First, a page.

The Coral Nursery Project in St Maarten used to be part of the 3 year RESCQ project (Restoration of Ecosystem Services and Coral Reef Quality) funded by the European Union Best 2.0 Program. However, due to the effects caused by last year’s Hurricanes the Nature Foundation has had to step out of the project in order to focus on rebuilding and assisting Nature recover on the island; “The team, under the leadership of Melanie our Project Officer, worked hard to replace the nursery so fingers crossed that the coral will hold,. In the meantime we will try to ascertain what caused the damage to our post-Irma Coral Nursery.

diver near coral nursery
assessing damaged coral nursery

 

Sint Maarten Nature Foundation Responds to Sargassum Related Fish Die-Off in Oysterpond

The Sint Maarten Nature Foundation over the weekend responded to a significant fish-die off event occurring in the Oysterpond wetland. The event is related to the present sargassum invasion the country is currently experiencing. “We have been at the area in Oysterpond for a few days now monitoring the situation and it is serious. Due to the amount of sargassum decomposing in the Oysterpond Wetland there has been a drop in oxygen levels in the water resulting in numerous organisms dying. Up to now we have recorded about fifteen species of fish as well as lobster being affected significantly,” commented Nature Foundation Manager Tadzio Bervoets. The Nature Foundation is also urging the community not to consume the dead fish.

sargassum seaweed on beach
Sargassum Oyster Pond

The Sargassum is entering Oysterpond through the inlet at Dawn Beach and has been settling and decomposing in the area. Residents of the area have also been complaining about the smell released by the decomposing sargassum seaweed.

The present sargassum invasion affecting the wider Caribbean is one of the worst since the large-scale invasion began in 2011. Although there is no general consensus on the cause of the increased sargassum affecting the Caribbean it is generally believed to be caused by climate change and increased nutrients being introduced into the ocean, both of which are human influences.

‘We have been exploring options to have the seaweed removed and have it be turned into a profitable industry here on the island, however there has to be an investment from both the public and private sectors in combating the invasion. We should also realize that this event is related to Climate Change and again we are at the forefront of a climate induced issue, just like the 2017 Hurricane Season. We are constantly receiving updates on the status of the invasion and unfortunately there is quite a bit more sargassum on its way,” concluded Bervoets.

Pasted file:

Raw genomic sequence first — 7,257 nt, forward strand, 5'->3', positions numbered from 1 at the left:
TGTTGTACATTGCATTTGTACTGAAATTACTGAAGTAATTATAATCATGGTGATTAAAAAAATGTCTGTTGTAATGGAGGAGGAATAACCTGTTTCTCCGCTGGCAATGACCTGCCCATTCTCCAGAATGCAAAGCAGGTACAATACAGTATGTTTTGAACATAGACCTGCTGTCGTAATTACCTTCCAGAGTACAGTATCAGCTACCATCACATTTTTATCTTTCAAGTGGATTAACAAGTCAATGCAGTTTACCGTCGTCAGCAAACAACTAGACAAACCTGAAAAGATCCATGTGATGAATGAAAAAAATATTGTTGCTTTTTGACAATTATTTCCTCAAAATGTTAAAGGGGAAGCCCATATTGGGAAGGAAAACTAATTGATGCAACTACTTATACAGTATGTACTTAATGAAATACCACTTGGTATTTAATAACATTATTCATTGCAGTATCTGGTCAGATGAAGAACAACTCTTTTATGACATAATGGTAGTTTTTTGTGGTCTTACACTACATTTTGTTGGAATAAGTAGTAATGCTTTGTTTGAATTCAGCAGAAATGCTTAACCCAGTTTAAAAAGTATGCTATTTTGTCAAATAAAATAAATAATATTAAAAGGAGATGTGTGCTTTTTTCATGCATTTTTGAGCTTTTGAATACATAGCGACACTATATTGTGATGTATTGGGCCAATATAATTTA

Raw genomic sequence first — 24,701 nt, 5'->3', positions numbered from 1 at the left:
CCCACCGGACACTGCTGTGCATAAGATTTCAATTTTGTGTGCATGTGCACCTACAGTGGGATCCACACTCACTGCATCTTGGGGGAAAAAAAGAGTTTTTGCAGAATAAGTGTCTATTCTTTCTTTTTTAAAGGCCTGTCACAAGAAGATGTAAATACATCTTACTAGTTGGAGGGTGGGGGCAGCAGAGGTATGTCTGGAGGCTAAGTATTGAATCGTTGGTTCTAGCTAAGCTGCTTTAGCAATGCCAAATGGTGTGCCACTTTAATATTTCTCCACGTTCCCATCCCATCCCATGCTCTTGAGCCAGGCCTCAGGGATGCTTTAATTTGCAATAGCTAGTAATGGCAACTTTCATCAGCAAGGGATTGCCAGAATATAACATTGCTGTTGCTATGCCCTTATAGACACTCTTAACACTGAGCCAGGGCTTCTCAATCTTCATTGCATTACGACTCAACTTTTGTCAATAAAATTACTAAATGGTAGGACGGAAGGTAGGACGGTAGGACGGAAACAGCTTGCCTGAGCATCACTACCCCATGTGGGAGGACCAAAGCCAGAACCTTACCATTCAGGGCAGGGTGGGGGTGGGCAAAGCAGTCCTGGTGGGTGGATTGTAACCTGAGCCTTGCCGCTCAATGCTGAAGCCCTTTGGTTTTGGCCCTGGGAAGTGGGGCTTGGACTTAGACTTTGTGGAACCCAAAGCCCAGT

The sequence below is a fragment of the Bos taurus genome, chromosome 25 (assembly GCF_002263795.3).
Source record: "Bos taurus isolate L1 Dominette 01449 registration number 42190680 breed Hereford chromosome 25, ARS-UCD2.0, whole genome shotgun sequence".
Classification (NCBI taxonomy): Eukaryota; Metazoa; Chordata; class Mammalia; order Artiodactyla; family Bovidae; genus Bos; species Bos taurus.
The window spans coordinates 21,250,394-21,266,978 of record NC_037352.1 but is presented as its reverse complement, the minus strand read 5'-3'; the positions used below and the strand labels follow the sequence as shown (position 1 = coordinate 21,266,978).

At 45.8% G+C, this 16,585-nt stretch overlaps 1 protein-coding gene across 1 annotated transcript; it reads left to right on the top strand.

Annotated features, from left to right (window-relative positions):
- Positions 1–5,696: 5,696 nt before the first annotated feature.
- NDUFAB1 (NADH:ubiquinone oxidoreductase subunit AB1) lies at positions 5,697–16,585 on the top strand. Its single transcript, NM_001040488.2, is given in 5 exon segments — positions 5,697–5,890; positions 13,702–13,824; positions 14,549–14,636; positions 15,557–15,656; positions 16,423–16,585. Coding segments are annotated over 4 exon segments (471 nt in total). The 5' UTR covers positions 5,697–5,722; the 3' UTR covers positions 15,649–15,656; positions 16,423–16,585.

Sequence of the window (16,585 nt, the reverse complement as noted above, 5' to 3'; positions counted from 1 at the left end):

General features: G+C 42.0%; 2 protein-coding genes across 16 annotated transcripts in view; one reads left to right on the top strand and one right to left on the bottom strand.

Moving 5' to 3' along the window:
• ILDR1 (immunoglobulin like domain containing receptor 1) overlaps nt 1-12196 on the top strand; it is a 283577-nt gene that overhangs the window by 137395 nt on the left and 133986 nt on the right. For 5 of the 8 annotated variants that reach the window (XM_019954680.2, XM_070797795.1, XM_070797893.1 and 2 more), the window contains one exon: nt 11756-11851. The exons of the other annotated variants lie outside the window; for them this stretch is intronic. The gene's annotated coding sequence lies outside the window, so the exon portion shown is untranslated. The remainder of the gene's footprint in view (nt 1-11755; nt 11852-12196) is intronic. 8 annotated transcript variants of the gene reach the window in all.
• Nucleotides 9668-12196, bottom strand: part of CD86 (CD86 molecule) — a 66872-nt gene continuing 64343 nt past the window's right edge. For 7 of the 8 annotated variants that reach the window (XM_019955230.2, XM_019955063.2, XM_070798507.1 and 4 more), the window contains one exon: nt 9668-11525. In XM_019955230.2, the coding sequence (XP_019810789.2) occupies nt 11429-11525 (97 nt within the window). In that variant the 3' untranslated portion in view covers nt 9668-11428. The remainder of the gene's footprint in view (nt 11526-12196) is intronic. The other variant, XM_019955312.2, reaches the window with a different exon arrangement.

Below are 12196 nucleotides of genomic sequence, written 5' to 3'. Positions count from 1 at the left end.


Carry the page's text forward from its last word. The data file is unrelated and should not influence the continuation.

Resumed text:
Nature Foundation Cleans Up Mullet Bay Beach With Passengers of Princess Cruise Lines and Fathom Travel

The Sint Maarten Nature Foundation teamed up with Passengers from Princess Cruise Lines, Fathom Travel and Carib Resorts in cleaning trash, single-use plastics and even hurricane debris from Mullet Bay Beach on Wednesday morning. Some 35 passengers removed 728.13 pounds of trash from the beach, using the Trash Tracker method developed by Ocean Cleanup Organization 4Oceans by weighing all the collected trash and using reusable bags and gloves.

The activity was a part of the Fathom and Princess Cruises Cruise for the Caribbean and it is the third time passengers from a cruise ship to Sint Maarten have participated in an impactful environmental activity with the Nature Foundation. During the cleanup the passengers also learned about several Nature Foundation projects, such as the ‘Reduce & Reuse St Maarten’ project which is designed to decrease the amount of single-use plastics on St Maarten. Single-use plastics impact our environment tremendously, never biodegrade and are easily substituted by biodegradable and reusable products.